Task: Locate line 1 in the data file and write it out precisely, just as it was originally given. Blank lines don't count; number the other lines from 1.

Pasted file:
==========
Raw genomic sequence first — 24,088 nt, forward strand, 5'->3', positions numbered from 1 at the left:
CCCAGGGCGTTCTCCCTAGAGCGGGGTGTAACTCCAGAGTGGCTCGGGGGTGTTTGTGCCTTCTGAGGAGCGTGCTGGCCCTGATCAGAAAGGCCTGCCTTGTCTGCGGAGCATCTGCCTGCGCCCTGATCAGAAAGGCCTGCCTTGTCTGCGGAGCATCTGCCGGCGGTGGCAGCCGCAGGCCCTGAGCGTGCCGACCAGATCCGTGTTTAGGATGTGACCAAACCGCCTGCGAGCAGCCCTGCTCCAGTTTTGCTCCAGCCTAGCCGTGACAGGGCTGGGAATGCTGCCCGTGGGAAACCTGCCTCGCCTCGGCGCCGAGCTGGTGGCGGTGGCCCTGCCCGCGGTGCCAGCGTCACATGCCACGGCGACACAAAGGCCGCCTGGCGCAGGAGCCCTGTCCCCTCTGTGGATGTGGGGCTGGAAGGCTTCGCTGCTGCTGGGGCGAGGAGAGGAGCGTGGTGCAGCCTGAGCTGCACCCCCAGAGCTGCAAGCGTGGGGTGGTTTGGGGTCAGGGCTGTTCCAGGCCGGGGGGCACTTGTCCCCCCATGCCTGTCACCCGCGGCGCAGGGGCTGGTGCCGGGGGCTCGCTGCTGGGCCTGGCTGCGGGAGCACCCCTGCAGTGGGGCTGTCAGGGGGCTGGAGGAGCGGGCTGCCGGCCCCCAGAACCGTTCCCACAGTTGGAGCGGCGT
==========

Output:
Raw genomic sequence first — 24,088 nt, forward strand, 5'->3', positions numbered from 1 at the left: